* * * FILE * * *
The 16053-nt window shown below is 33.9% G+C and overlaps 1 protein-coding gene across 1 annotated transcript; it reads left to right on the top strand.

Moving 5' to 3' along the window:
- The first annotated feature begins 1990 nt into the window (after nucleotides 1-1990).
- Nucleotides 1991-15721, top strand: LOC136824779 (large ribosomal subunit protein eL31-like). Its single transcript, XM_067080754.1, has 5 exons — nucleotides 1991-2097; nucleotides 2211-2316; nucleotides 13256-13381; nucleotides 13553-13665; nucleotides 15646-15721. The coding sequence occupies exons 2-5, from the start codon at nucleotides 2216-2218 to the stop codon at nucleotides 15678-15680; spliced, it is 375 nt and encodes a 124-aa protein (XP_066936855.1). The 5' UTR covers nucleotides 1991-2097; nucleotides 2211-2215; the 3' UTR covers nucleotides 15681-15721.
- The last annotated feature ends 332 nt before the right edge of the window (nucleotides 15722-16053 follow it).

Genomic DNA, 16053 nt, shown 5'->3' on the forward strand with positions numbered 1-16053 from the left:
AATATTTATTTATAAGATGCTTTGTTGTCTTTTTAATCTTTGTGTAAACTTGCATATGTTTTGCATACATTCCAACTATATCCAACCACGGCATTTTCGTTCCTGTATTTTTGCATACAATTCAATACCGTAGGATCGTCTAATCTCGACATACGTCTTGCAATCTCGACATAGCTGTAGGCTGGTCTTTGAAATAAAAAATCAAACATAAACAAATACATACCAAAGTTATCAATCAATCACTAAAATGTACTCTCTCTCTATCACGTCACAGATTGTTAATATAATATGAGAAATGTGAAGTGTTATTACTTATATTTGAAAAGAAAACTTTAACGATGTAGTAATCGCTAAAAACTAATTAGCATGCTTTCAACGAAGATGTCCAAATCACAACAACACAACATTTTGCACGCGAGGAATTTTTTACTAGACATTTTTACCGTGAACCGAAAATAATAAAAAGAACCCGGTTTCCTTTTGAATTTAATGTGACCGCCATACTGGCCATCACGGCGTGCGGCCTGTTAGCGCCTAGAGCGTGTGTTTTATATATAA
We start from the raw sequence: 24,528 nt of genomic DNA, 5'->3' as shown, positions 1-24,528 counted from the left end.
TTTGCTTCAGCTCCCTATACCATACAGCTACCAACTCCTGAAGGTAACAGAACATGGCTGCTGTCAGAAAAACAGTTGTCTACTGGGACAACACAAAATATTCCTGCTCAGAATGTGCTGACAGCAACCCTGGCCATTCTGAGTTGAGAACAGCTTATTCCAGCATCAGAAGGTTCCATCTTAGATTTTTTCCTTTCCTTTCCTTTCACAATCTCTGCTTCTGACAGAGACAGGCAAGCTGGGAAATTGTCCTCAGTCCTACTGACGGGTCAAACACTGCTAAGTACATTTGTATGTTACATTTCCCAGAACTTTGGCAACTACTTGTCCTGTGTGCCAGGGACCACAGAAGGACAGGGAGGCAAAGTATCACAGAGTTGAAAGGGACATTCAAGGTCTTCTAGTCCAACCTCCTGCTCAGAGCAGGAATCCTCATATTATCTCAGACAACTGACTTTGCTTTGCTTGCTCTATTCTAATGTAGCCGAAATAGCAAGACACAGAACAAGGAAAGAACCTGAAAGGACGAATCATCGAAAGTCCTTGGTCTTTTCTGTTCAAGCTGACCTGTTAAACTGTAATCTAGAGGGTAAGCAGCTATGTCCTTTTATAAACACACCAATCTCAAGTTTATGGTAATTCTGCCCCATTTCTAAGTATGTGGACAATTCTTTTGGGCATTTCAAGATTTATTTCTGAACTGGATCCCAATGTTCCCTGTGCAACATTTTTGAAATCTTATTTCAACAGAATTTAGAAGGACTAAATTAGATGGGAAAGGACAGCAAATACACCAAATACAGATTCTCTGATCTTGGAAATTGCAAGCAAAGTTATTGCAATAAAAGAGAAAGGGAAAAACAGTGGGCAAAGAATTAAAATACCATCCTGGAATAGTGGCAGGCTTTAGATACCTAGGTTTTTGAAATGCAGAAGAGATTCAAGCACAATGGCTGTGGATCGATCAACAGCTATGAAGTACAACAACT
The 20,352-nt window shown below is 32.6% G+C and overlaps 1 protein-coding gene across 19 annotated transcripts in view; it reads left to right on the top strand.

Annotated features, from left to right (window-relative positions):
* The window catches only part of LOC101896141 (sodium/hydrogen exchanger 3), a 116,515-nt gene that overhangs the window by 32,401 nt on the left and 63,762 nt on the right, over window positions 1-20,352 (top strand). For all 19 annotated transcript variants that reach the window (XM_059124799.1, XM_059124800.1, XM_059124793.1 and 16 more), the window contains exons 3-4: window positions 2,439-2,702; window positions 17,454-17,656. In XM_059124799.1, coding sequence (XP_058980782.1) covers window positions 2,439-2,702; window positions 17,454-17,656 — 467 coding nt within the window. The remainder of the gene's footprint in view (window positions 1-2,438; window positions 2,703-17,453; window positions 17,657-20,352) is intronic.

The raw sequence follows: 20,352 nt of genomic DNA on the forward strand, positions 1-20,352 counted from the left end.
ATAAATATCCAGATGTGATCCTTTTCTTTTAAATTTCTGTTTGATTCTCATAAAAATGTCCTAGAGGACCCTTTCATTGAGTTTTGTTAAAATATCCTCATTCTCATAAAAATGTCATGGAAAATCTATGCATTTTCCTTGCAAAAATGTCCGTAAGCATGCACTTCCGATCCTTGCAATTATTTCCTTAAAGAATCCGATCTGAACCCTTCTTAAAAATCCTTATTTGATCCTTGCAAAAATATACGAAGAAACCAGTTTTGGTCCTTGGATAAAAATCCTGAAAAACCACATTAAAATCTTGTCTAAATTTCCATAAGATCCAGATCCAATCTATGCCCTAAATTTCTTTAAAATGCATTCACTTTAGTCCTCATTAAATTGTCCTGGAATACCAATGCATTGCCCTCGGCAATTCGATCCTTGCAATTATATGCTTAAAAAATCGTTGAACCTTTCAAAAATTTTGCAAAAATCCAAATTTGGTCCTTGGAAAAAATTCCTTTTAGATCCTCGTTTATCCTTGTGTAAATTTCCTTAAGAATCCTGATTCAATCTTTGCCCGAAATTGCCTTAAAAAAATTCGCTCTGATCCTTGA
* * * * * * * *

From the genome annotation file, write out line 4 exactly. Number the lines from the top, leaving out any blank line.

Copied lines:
- Nucleotides 1991-15721, top strand: LOC136824779 (large ribosomal subunit protein eL31-like). Its single transcript, XM_067080754.1, has 5 exons — nucleotides 1991-2097; nucleotides 2211-2316; nucleotides 13256-13381; nucleotides 13553-13665; nucleotides 15646-15721. The coding sequence occupies exons 2-5, from the start codon at nucleotides 2216-2218 to the stop codon at nucleotides 15678-15680; spliced, it is 375 nt and encodes a 124-aa protein (XP_066936855.1). The 5' UTR covers nucleotides 1991-2097; nucleotides 2211-2215; the 3' UTR covers nucleotides 15681-15721.